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Monday, August 21, 2006

More Studies Find Link Between Heart Disease and Inflammation

More Studies Find Link Between Heart Disease and Inflammation
"Two studies an ocean apart illustrate the growing importance of inflammation as a contributor to heart attack, stroke, and other cardiovascular diseases, according to a study reported in the New England Journal of Medicine......."
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Gary Moller Comments:

Inflammation is the process by which the body responds to injury. Some studies suggest that inflammation is important in atherosclerosis. This is the process in which fatty deposits build up in the lining of arteries. The end result can be heart attack or stroke.
Current medical treatment for reducing cardiovascular risk almost always involves cholesterol lowering medication, commonly statins. There is some evidence that statins reduce markers of inflammation by about 15% as well as reducing cholesterol levels. The usual advice about eating your fruit and vegetables is given passing attention within the treatment mix. I am certainly not endorsing statins for lowering heart disease risk because these drugs can and do have some pretty nasty side effects that I will write about in another article. Why prescribe expensive and potentially dangerous drugs when there is so much that one can do for oneself naturally? A lot more than just 15%.
To discourage inflammation naturally
  • Eat plenty of anti-oxidant-packed foods such as blueberries, strawberries, blackberries, apples, carrots, peppers. (I recommend the Pams frozen berries from Pack 'n Save for best value).
  • Add extra vitamin C to your diet by way of a daily supplement
  • Eat flaxseed, wheat germ and walnuts
  • Supplement your diet with Omega 3 oils like flax seed, fish and olive oil
  • Eat fish, particularly the oily ones 2 or more times a week
  • Reduce pro-inflammatory foods such as meat, sugar, white flour and fried and fast foods
  • Get your vitamin D levels tested. If the resulting figure is below 50, you must get these boosted.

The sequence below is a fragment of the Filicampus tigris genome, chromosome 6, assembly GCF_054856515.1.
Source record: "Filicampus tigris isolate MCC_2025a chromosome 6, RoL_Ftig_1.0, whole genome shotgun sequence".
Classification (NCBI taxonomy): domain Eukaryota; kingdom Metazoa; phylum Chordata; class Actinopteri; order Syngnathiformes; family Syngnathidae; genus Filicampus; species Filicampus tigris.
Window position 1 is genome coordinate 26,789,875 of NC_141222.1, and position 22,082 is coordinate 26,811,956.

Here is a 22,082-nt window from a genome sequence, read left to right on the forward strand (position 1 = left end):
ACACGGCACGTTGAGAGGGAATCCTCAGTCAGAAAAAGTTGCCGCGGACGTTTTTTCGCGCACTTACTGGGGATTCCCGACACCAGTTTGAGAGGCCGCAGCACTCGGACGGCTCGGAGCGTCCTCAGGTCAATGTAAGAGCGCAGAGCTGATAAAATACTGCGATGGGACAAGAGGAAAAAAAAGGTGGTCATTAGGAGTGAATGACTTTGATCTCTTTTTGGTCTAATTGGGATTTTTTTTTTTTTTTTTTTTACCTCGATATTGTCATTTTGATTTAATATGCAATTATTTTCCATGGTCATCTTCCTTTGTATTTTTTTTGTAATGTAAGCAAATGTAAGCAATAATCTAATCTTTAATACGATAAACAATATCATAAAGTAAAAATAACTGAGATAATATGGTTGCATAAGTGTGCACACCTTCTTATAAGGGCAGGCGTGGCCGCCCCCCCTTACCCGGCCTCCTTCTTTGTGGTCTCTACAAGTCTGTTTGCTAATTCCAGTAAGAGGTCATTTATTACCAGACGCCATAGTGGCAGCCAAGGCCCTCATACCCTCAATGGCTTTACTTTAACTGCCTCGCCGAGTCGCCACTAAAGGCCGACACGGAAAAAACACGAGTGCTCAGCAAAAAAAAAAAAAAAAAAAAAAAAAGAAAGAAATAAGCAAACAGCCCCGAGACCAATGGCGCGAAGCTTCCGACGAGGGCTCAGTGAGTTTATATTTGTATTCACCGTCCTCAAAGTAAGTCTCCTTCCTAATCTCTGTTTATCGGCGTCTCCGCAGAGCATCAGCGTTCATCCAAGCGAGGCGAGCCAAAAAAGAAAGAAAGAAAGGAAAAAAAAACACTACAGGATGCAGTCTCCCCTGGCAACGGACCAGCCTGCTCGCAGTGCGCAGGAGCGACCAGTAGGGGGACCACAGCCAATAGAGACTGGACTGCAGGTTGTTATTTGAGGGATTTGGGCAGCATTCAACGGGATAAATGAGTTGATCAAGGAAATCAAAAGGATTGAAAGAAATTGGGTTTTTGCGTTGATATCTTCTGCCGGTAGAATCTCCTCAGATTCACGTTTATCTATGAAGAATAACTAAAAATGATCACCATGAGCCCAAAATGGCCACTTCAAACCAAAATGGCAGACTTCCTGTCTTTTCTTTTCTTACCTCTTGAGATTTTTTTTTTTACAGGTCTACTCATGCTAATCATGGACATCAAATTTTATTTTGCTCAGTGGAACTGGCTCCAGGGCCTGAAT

• If you have a chronic infection of any kind, get it treated properly
One of the most implicated culprits for chronic inflammation is bad teeth and gum disease. If you have tooth decay, see a dentist. If you have gums that bleed easily, get the dentist to remove any buildup of bacterial deposits between the gums and the teeth and do twice daily brushing and flossing. Clean your tongue with your tooth brush so that it is pink and fresh to the eye.

3 comments:

wayne said...

walnuts that are bought already shelled have rancid fat in them, oxidised by the exposure to air, the omega 3 is very prone to this typ e of damage, only eat walnuts that have been freshly shelled, soak in water for a few hours to neutralise enzyme inhibitors that will, you guesed it, inhibit your digestive enzymes, dont eat ground flax seed for the same reason

Astarte said...

I am concerned that meat is included in the list of pro-inflammatory agents as a general heading. I want to clarify that not all meat is equal.

Organically grown pasture-fed meat from any farm animal is a healthy choice of food for most people.

Concerns arise when animals are fed on grains and other products that are not a part of their natural diet, and when they are kept in sheds under stressful conditions with little or no exposure to sunlight. I agree that the meat from these animals are not a healthy food option.

Gary Moller said...

Astarte, Please correct me if I am wrong: My understanding is the problem is excessive total protein, be it from any source at all?? Please clarify.

Of course, meat is fine - important - but all things in moderation eh?

With regards to grain fed beef I agree with your distate of the industrial practice that has grass-eaters being forced to eat corn that is supplemeted with rendered cow parts and other matter. They can only do this with daily administration of antibiotics. They live in their faeces, crammed together in horrendous conditions.

These factory farms should have their walls removed so that the consumer can see what they are eating.

Thank goodness we do not have this abhorrent practice in New Zealand!